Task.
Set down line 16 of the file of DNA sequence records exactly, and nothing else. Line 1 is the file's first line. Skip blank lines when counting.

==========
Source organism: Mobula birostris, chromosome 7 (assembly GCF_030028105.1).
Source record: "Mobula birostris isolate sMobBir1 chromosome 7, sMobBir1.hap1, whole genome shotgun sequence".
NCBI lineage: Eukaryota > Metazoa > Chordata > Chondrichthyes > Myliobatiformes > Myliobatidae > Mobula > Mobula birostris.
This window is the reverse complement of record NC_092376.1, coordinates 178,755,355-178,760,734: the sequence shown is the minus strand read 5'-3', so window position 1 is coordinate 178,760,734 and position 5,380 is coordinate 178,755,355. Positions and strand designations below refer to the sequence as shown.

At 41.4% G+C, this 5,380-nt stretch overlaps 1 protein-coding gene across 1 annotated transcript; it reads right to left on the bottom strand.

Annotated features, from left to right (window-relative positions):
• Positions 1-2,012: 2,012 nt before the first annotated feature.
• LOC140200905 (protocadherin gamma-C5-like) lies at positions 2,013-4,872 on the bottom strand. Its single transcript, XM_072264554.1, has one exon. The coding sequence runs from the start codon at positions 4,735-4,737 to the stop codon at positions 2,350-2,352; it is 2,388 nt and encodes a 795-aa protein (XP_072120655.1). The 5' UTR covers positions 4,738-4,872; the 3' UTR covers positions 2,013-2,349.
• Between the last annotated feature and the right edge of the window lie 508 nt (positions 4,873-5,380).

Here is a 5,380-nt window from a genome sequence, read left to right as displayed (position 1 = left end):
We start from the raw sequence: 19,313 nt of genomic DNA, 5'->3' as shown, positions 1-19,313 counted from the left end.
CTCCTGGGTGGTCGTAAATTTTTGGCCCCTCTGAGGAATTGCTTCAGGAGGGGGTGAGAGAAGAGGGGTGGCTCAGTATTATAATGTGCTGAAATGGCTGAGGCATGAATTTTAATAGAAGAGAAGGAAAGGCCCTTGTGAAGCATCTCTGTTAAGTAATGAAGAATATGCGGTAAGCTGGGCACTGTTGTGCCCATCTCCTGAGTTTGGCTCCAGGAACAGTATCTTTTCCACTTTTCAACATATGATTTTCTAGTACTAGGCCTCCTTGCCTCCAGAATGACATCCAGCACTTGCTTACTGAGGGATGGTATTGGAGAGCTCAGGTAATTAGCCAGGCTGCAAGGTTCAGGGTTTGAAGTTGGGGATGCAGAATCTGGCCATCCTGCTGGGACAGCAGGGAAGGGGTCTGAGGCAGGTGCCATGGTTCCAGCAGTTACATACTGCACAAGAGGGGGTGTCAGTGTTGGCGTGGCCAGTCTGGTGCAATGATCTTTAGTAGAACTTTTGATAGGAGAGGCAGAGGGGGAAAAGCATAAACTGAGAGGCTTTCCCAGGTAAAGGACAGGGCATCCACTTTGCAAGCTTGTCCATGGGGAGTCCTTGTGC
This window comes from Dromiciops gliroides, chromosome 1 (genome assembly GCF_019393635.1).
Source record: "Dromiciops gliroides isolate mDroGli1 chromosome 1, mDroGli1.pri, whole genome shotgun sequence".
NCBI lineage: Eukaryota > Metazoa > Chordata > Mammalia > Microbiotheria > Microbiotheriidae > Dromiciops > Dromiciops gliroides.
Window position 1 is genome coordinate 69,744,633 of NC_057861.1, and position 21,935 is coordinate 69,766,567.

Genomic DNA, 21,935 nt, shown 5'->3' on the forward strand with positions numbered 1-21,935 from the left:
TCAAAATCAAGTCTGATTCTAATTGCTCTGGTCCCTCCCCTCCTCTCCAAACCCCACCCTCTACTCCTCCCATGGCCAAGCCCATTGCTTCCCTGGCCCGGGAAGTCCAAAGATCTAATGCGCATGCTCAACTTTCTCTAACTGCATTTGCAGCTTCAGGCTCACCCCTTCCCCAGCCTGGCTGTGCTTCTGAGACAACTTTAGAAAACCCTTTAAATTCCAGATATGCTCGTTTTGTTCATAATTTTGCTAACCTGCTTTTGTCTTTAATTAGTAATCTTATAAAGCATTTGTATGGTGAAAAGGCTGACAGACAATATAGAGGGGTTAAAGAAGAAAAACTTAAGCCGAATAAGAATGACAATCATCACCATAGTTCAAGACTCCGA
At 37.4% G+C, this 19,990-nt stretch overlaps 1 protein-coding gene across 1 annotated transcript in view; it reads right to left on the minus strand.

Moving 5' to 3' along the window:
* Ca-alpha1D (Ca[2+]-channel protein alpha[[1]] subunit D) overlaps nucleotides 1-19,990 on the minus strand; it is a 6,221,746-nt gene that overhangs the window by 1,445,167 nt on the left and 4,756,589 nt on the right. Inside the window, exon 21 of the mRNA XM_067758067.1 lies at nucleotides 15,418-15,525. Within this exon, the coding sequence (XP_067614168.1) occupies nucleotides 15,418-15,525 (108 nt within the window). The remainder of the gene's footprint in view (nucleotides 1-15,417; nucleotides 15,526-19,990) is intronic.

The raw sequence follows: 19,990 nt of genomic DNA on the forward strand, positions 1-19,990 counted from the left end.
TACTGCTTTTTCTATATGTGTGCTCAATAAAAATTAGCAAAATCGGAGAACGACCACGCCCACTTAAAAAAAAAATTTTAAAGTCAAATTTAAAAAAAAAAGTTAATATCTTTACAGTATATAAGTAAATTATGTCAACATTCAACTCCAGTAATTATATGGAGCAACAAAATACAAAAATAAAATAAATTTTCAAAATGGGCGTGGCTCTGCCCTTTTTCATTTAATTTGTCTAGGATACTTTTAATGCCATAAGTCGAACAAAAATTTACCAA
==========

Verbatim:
Window position 1 is genome coordinate 69,744,633 of NC_057861.1, and position 21,935 is coordinate 69,766,567.